What is actual causation? A plaintiff must prove that the defendant’s behavior was the actual cause of his or her injuries. If A was injured in a car accident after B drove through a stop sign and hit her car, A would only need to show that B operated the car that hit her. B’s car hitting A’s car was the actual cause of her injury.

What is proximate causation? is more complicated. Defense attorneys may try to sink a plaintiff’s case by showing that while a defendant’s behavior may have been the actual cause of an accident, it was not the proximate cause. Attorneys use a “but for” test to show proximate causation. A plaintiff must show that “but for” the defendant’s negligence, he or she would not have been injured. The injury to the plaintiff must be a foreseeable risk of the plaintiff’s behavior.

Simply put: the plaintiff’s injury must be a probable and foreseeable risk of the plaintiff’s behavior. For example, if a truck drives into the side of a building, it would be foreseeable that a person inside the building could be injured by the truck or debris. If a window breaks and falls on a person inside the building, it could be said that the truck driver’s negligence was the proximate cause of that person’s injuries. If, after the truck has crashed into the building, a burglar climbs through the wreckage and stabs someone in the building, the driver’s actions will probably not be considered the proximate cause of the subsequent injuries. Being injured by a burglar is not a foreseeable risk of negligently driving a truck into a building.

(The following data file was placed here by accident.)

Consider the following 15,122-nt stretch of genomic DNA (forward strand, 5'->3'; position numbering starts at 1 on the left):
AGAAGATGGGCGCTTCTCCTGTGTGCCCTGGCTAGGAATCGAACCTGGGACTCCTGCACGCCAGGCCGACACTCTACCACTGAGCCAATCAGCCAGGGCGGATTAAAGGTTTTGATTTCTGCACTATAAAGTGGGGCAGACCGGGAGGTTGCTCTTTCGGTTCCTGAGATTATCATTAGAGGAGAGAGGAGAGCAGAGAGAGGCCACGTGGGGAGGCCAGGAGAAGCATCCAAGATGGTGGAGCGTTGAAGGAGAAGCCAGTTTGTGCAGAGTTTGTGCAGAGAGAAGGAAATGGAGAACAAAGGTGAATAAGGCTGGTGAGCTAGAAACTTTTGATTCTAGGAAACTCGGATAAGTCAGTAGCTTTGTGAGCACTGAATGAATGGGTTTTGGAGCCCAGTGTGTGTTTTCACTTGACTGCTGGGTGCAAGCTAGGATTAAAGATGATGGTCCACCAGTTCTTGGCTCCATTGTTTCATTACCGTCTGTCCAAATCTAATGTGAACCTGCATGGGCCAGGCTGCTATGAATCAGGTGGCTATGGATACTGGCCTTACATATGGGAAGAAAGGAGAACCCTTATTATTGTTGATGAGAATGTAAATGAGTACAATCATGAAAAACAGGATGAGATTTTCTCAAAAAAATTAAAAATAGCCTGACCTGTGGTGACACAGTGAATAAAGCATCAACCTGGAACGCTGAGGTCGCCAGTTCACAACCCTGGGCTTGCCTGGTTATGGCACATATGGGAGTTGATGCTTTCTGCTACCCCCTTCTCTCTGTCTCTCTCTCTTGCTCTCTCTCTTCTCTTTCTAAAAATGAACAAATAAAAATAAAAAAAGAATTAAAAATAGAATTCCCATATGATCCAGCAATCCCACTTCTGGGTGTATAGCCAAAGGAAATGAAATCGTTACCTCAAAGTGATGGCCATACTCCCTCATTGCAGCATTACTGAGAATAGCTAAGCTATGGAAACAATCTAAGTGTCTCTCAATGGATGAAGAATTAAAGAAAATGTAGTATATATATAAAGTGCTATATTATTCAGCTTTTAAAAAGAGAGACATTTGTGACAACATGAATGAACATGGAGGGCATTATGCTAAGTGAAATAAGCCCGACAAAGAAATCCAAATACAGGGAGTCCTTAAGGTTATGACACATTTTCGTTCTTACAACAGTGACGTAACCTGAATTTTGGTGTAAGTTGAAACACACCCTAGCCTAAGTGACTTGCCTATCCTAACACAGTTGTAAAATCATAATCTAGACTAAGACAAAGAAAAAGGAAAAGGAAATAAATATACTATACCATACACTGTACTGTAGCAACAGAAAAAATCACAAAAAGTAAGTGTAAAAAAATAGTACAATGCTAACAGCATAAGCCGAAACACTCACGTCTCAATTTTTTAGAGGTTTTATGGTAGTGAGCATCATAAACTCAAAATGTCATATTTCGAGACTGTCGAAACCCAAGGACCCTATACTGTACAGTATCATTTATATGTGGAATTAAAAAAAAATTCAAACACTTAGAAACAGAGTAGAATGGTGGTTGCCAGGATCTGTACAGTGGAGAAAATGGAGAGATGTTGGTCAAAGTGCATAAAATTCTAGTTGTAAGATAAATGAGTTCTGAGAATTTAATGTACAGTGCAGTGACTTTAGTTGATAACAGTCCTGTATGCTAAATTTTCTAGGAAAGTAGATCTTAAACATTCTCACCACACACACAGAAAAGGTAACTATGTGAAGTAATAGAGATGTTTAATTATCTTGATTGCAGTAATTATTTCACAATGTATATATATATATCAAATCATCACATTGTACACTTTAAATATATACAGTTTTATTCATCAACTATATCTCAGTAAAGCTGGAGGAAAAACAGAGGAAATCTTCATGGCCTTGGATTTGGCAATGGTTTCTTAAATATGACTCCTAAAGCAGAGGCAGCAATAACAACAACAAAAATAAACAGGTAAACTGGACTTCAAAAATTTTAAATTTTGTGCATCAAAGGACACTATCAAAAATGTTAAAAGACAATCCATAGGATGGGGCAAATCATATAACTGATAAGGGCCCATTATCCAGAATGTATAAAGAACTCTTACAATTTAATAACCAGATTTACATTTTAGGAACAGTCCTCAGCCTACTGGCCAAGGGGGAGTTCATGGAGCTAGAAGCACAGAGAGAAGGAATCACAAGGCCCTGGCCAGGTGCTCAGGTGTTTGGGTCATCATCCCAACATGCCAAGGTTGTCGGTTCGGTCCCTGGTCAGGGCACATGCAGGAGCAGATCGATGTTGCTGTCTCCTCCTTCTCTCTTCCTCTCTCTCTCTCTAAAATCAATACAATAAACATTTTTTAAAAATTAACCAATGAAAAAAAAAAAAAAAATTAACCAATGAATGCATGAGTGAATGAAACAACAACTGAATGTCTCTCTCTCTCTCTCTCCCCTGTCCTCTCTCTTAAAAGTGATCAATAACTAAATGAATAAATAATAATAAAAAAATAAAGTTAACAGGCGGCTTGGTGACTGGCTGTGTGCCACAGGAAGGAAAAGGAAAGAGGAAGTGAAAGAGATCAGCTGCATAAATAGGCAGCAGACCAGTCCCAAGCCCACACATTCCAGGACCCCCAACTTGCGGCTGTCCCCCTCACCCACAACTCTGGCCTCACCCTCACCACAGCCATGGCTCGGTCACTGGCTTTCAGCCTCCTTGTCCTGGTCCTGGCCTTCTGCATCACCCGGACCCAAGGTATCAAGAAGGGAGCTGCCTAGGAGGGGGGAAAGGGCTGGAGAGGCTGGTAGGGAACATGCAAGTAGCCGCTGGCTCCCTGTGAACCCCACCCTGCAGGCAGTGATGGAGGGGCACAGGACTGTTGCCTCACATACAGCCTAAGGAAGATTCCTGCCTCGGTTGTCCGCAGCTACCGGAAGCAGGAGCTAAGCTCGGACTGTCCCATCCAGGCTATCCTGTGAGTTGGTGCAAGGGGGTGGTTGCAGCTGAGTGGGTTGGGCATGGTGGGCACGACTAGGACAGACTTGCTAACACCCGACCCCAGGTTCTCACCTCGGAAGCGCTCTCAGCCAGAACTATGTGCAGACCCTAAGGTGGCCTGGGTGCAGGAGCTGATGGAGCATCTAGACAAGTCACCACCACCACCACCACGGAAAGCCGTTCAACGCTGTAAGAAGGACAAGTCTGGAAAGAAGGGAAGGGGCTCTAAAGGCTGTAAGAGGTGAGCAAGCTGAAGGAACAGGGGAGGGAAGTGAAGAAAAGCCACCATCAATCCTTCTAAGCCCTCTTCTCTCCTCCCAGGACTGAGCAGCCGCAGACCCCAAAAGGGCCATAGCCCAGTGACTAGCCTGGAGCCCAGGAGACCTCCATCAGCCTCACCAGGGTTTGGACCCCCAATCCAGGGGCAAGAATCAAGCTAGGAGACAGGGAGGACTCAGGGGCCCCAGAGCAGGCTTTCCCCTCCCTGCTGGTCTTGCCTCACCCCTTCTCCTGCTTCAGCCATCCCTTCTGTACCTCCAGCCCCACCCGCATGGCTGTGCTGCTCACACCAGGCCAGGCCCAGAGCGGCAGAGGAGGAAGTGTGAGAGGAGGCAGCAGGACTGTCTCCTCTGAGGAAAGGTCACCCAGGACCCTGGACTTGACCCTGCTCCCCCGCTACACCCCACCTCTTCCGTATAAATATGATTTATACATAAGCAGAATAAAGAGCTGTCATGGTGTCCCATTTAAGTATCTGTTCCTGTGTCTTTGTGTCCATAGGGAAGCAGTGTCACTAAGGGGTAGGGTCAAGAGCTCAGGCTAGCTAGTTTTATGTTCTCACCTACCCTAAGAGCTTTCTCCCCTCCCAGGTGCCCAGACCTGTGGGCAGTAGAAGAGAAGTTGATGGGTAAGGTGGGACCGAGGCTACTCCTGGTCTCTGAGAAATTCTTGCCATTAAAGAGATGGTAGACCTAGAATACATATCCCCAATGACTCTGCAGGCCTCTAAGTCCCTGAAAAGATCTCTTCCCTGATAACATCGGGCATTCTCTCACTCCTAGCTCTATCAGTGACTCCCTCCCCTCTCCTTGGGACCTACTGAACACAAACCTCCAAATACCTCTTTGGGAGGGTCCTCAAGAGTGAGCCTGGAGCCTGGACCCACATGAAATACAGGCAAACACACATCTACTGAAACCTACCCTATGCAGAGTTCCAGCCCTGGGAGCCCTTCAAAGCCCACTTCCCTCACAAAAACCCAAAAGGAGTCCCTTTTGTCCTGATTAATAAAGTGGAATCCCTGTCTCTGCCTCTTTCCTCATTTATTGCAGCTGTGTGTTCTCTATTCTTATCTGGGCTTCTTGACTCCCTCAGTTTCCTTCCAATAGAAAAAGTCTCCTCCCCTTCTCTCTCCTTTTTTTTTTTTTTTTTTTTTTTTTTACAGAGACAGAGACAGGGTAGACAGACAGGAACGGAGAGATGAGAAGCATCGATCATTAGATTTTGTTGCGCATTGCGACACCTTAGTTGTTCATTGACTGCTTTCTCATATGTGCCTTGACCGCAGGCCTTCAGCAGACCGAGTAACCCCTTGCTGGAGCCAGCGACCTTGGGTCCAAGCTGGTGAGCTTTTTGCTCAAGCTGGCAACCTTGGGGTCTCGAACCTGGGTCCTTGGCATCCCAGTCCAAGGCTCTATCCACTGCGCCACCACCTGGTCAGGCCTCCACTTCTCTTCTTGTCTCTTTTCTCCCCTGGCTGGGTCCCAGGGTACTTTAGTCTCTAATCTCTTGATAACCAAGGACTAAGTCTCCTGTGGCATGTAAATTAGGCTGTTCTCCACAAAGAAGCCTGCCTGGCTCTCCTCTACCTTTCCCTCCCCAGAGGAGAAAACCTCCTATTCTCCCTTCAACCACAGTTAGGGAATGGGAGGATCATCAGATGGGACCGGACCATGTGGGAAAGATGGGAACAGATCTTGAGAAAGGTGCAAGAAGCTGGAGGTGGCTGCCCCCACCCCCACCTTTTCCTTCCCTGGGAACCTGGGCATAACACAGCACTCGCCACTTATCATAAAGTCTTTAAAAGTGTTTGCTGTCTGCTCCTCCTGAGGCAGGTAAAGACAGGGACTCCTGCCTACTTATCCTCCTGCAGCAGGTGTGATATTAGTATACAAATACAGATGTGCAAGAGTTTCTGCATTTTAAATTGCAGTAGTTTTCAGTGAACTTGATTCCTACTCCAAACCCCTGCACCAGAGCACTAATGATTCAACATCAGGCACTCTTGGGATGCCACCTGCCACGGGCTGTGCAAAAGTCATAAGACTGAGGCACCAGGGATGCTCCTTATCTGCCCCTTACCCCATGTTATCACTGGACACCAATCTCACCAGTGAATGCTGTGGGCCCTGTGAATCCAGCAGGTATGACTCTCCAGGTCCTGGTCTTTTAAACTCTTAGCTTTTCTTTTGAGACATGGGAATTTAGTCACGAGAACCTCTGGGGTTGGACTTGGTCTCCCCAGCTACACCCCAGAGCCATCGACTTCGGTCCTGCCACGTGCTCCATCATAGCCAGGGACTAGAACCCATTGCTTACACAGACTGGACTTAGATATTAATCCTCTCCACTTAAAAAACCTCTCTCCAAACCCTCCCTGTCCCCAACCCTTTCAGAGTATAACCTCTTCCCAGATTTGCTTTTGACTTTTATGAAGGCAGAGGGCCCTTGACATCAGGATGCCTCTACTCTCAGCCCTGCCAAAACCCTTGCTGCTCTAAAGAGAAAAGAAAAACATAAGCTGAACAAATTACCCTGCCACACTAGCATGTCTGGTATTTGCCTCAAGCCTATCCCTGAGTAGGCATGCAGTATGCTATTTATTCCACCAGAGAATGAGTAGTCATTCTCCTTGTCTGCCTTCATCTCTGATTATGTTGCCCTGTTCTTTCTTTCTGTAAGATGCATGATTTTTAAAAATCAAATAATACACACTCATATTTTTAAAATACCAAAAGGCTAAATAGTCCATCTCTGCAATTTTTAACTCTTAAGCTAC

Damages

The final element of negligence requires that the plaintiff suffer some sort of compensable harm. Simply put, a court must be able to compensate a plaintiff for an injury they sustain. Generally, a physical injury or property damage that caused the plaintiff to suffer monetary losses will satisfy this element.

__

If you or someone you know has been injured in an accident because of another person’s negligence you may be entitled to compensation. Finding an experienced personal injury attorney as soon as possible after your accident will help to ensure that your legal rights are protected. For more information, visit Sherwin Arzani’s law firm at https://www.citywidelaw.com.

Liability

In a few cases, fault in a car crash is rather easy to establish. For example, if Debra Defendant is talking on her cellphone while driving her own vehicle on her own time when she rear-ends Paula Plaintiff, who is stopped in traffic and waiting at a red light, Debra is clearly at fault and clearly responsible for Paula’s damages.

But assume Paula pulled out in front of Debra in traffic and Debra rear-ended Paula. Who is at fault in that scenario? Or assume Debra was hauling goods for XYZ Company in a delivery truck when she hit Paula. Who is responsible for damages in that scenario?